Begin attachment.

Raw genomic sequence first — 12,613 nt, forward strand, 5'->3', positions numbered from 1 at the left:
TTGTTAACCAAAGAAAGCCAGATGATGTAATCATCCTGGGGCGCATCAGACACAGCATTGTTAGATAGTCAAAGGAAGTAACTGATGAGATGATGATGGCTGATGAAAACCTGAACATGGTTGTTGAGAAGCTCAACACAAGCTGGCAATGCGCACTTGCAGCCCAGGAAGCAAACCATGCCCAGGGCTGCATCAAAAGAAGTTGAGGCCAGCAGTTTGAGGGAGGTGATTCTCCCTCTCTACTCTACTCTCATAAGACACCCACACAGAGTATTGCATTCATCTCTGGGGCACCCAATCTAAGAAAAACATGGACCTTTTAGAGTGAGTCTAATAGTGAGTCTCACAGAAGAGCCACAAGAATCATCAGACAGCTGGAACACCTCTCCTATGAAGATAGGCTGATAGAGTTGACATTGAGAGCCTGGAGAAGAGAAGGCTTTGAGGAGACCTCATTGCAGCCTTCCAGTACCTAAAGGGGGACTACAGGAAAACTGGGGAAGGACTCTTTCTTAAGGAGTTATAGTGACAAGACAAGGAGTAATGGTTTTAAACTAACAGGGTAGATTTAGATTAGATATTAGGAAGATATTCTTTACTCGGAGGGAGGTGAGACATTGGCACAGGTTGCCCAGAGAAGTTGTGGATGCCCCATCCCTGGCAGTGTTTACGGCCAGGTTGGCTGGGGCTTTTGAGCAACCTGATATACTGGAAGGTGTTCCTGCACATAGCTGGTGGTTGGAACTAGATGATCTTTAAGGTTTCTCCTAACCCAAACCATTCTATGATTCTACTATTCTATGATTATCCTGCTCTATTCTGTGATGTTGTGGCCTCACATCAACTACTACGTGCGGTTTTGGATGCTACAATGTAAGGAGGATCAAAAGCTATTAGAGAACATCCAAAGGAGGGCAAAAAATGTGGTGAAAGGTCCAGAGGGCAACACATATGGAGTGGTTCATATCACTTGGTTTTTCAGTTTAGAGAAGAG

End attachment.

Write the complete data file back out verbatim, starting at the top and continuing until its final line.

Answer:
Raw genomic sequence first — 12,613 nt, forward strand, 5'->3', positions numbered from 1 at the left:
TTGTTAACCAAAGAAAGCCAGATGATGTAATCATCCTGGGGCGCATCAGACACAGCATTGTTAGATAGTCAAAGGAAGTAACTGATGAGATGATGATGGCTGATGAAAACCTGAACATGGTTGTTGAGAAGCTCAACACAAGCTGGCAATGCGCACTTGCAGCCCAGGAAGCAAACCATGCCCAGGGCTGCATCAAAAGAAGTTGAGGCCAGCAGTTTGAGGGAGGTGATTCTCCCTCTCTACTCTACTCTCATAAGACACCCACACAGAGTATTGCATTCATCTCTGGGGCACCCAATCTAAGAAAAACATGGACCTTTTAGAGTGAGTCTAATAGTGAGTCTCACAGAAGAGCCACAAGAATCATCAGACAGCTGGAACACCTCTCCTATGAAGATAGGCTGATAGAGTTGACATTGAGAGCCTGGAGAAGAGAAGGCTTTGAGGAGACCTCATTGCAGCCTTCCAGTACCTAAAGGGGGACTACAGGAAAACTGGGGAAGGACTCTTTCTTAAGGAGTTATAGTGACAAGACAAGGAGTAATGGTTTTAAACTAACAGGGTAGATTTAGATTAGATATTAGGAAGATATTCTTTACTCGGAGGGAGGTGAGACATTGGCACAGGTTGCCCAGAGAAGTTGTGGATGCCCCATCCCTGGCAGTGTTTACGGCCAGGTTGGCTGGGGCTTTTGAGCAACCTGATATACTGGAAGGTGTTCCTGCACATAGCTGGTGGTTGGAACTAGATGATCTTTAAGGTTTCTCCTAACCCAAACCATTCTATGATTCTACTATTCTATGATTATCCTGCTCTATTCTGTGATGTTGTGGCCTCACATCAACTACTACGTGCGGTTTTGGATGCTACAATGTAAGGAGGATCAAAAGCTATTAGAGAACATCCAAAGGAGGGCAAAAAATGTGGTGAAAGGTCCAGAGGGCAACACATATGGAGTGGTTCATATCACTTGGTTTTTCAGTTTAGAGAAGAG